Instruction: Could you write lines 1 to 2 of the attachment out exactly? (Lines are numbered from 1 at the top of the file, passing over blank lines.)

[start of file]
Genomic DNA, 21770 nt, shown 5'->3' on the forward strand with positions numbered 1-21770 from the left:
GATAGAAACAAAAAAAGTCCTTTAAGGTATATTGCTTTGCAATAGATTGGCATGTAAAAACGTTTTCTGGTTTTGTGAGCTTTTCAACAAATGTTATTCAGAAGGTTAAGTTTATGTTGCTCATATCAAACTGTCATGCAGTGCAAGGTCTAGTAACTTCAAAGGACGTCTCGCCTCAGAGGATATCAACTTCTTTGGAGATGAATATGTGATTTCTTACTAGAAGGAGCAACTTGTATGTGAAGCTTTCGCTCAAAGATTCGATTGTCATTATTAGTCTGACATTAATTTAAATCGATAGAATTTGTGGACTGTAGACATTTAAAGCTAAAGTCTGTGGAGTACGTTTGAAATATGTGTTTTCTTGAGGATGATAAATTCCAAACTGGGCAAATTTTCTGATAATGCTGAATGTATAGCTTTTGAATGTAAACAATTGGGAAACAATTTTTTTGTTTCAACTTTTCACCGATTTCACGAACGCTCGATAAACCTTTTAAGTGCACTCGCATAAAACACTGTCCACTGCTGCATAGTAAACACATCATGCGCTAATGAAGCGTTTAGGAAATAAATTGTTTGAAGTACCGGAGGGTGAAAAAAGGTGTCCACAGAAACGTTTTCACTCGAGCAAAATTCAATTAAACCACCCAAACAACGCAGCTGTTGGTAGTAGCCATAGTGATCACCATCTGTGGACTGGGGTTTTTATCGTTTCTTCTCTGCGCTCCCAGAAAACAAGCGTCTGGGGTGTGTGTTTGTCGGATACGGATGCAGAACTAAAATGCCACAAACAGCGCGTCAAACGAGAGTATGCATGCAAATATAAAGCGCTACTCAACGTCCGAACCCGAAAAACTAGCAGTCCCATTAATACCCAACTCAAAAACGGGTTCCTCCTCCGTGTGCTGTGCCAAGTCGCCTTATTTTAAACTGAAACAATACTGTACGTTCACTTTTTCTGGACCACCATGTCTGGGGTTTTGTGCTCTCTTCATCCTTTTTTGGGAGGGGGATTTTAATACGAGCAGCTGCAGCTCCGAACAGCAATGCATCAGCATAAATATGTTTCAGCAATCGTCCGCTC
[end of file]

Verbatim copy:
Genomic DNA, 21770 nt, shown 5'->3' on the forward strand with positions numbered 1-21770 from the left:
GATAGAAACAAAAAAAGTCCTTTAAGGTATATTGCTTTGCAATAGATTGGCATGTAAAAACGTTTTCTGGTTTTGTGAGCTTTTCAACAAATGTTATTCAGAAGGTTAAGTTTATGTTGCTCATATCAAACTGTCATGCAGTGCAAGGTCTAGTAACTTCAAAGGACGTCTCGCCTCAGAGGATATCAACTTCTTTGGAGATGAATATGTGATTTCTTACTAGAAGGAGCAACTTGTATGTGAAGCTTTCGCTCAAAGATTCGATTGTCATTATTAGTCTGACATTAATTTAAATCGATAGAATTTGTGGACTGTAGACATTTAAAGCTAAAGTCTGTGGAGTACGTTTGAAATATGTGTTTTCTTGAGGATGATAAATTCCAAACTGGGCAAATTTTCTGATAATGCTGAATGTATAGCTTTTGAATGTAAACAATTGGGAAACAATTTTTTTGTTTCAACTTTTCACCGATTTCACGAACGCTCGATAAACCTTTTAAGTGCACTCGCATAAAACACTGTCCACTGCTGCATAGTAAACACATCATGCGCTAATGAAGCGTTTAGGAAATAAATTGTTTGAAGTACCGGAGGGTGAAAAAAGGTGTCCACAGAAACGTTTTCACTCGAGCAAAATTCAATTAAACCACCCAAACAACGCAGCTGTTGGTAGTAGCCATAGTGATCACCATCTGTGGACTGGGGTTTTTATCGTTTCTTCTCTGCGCTCCCAGAAAACAAGCGTCTGGGGTGTGTGTTTGTCGGATACGGATGCAGAACTAAAATGCCACAAACAGCGCGTCAAACGAGAGTATGCATGCAAATATAAAGCGCTACTCAACGTCCGAACCCGAAAAACTAGCAGTCCCATTAATACCCAACTCAAAAACGGGTTCCTCCTCCGTGTGCTGTGCCAAGTCGCCTTATTTTAAACTGAAACAATACTGTACGTTCACTTTTTCTGGACCACCATGTCTGGGGTTTTGTGCTCTCTTCATCCTTTTTTGGGAGGGGGATTTTAATACGAGCAGCTGCAGCTCCGAACAGCAATGCATCAGCATAAATATGTTTCAGCAATCGTCCGCTC